Leading scholars on the intersection of social media platforms and democracy say that though content moderation by social media platforms can be beneficial, it has its drawbacks because of the platforms’ potential to remove valuable content and the lack of transparency about the decision-making process.
The Tuesday event hosted by the Stanford Constitutional Law Center took place amid ongoing debates about the power of social media platforms to regulate online speech and recent accusations of Instagram intentionally removing posts related to the potential eviction of Palestinians from the Sheikh Jarrah neighborhood in East Jerusalem.
Eric Goldman, professor of law and co-director of the High Tech Law Institute at Santa Clara University School of Law, said that social media platform discretion — the ability to terminate accounts and remove content — is a positive aspect of platforms that should not be taken away.
Many governments, in an effort to limit platform discretion, go directly to companies to demand the takedown of content, according to David Kaye, clinical professor of law at the University of California, Irvine. Kaye referenced India, where the government demanded the removal of Twitter accounts and Facebook accounts of individuals who are critical of the government and its COVID-19 response.
However, according to Goldman, the freedom of platforms to enforce their own editorial policies about what to remove or restrict is important because without this discretion, platforms’ servers would be overwhelmed with “terrible content,” which he defined as anti-social content that hurts other communities and creates barriers to participation and formation of a community. “Terrible content” is not necessarily illegal, he added.
He added that the loss of platform discretion would harm platforms’ business models, as companies would not pay for ads and users would not pay subscription fees to access platforms with uncurated and “terrible content.”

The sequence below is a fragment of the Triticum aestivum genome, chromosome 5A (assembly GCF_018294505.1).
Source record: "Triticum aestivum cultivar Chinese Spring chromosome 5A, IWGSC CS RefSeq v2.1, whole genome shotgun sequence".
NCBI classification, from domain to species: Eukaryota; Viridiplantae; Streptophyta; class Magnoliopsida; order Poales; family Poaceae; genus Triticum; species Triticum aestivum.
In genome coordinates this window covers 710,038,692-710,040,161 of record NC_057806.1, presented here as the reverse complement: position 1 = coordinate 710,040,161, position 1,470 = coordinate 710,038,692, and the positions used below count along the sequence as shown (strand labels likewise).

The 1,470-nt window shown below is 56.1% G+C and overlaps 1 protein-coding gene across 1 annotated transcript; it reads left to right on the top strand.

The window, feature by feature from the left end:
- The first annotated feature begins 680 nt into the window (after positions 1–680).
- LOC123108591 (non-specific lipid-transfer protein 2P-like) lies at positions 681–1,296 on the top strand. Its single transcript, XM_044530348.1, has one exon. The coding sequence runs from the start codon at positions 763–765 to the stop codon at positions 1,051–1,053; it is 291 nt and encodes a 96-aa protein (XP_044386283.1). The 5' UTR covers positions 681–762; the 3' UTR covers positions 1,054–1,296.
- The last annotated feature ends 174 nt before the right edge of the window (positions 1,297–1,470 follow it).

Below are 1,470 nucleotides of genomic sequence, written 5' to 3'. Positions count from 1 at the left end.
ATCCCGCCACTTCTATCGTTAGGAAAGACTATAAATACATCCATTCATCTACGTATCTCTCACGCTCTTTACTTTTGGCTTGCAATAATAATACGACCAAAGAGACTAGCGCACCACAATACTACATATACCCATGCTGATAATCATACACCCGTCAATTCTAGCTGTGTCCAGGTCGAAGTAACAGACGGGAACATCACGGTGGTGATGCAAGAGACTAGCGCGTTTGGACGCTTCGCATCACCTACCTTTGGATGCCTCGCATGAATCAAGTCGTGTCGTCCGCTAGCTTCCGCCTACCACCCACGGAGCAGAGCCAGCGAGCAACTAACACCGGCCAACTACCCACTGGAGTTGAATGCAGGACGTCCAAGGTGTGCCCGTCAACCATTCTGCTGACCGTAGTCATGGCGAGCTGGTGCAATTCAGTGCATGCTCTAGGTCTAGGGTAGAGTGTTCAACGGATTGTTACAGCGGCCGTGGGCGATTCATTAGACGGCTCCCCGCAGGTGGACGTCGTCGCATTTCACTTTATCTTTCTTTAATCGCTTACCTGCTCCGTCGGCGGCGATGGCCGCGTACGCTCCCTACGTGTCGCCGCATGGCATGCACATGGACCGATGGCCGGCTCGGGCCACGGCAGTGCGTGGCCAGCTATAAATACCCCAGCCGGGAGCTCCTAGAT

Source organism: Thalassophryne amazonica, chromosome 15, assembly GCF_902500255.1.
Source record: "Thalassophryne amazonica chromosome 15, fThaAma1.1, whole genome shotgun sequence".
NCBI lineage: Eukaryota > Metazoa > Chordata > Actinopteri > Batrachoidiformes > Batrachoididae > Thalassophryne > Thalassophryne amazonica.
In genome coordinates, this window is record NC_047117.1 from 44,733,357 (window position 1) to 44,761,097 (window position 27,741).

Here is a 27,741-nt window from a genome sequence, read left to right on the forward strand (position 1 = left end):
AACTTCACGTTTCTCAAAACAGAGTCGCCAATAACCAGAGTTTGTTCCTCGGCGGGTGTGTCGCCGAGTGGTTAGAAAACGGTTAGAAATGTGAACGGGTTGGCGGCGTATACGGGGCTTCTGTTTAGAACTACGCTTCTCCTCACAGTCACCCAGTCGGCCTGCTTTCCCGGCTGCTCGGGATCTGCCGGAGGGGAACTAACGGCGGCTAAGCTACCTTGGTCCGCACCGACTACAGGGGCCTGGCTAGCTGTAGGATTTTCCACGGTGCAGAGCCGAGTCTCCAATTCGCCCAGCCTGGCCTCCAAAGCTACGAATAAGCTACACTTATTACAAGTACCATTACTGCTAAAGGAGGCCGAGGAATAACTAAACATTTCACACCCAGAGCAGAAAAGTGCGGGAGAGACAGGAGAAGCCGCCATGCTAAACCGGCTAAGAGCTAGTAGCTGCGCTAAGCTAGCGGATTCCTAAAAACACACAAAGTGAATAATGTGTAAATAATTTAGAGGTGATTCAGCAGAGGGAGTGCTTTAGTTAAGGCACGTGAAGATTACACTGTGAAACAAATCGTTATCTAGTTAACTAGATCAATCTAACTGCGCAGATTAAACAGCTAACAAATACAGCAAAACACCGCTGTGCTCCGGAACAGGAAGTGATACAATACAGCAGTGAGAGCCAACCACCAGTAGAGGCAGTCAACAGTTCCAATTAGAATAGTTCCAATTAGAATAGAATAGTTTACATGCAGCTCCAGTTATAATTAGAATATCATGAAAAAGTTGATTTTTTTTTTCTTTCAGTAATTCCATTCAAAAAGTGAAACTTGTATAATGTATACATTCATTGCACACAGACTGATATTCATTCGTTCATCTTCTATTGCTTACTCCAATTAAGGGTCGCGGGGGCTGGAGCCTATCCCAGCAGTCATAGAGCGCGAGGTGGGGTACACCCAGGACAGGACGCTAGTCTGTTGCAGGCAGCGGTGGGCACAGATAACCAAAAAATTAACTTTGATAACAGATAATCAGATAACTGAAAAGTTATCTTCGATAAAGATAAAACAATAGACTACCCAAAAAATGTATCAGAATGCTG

Goldman also contended that “terrible content” has implications beyond the digital sphere. Platforms permitting all content to live online establishes “a rough-and-tumble norm about how we expect to interact with each other in our entire lives and our entire society,” he said. Should a norm be established that allows anything to go online, Goldman argued that people would take that to mean all behavior is acceptable in the offline world as well, despite it being harmful to society.
While Goldman favors platform discretion, Evelyn Douek, a lecturer on law and an S.J.D. candidate at Harvard Law School, cautioned about its tradeoffs. While she said she is also wary of an intense regulatory model in which the state controls social media platforms, she warned that platforms with complete discretion are dangerous. She referenced social media platforms that she said are currently removing “very valuable human rights evidence” in Palestine without transparency about how the decisions are being made and what material is being lost.
Kaye added that while he is worried about the government getting involved in editorial content decisions, he sees a significant problem with the lack of transparency in various platforms’ decision-making processes.
“Given the impact that the platforms do have on public life and on public institutions, there’s a real argument for regulation to encourage more transparency,” he said.
Kaye suggested the exploration of alternative oversight models beyond government regulation and self-regulatory models. Specifically, he recommended multi-stakeholder and cross-industry models that can provide insight and a form of non-governmental regulation over the companies. These “can be very successful in providing an avenue for grievance, an avenue for transparency into how companies behave and respond to some significant public problems,” he said.
While content moderation and platform discretion are difficult problems with complex proposed solutions, Douek stressed the importance of continued conversations about the topics.
“We’re never going to solve content moderation. We’re never going to get to a point where we have a great set of house rules,” she said. “What we need to do is find a way to continue arguing about this and argue about it more productively for the rest of time, and having a common language and framework in which to do that is a really good start.”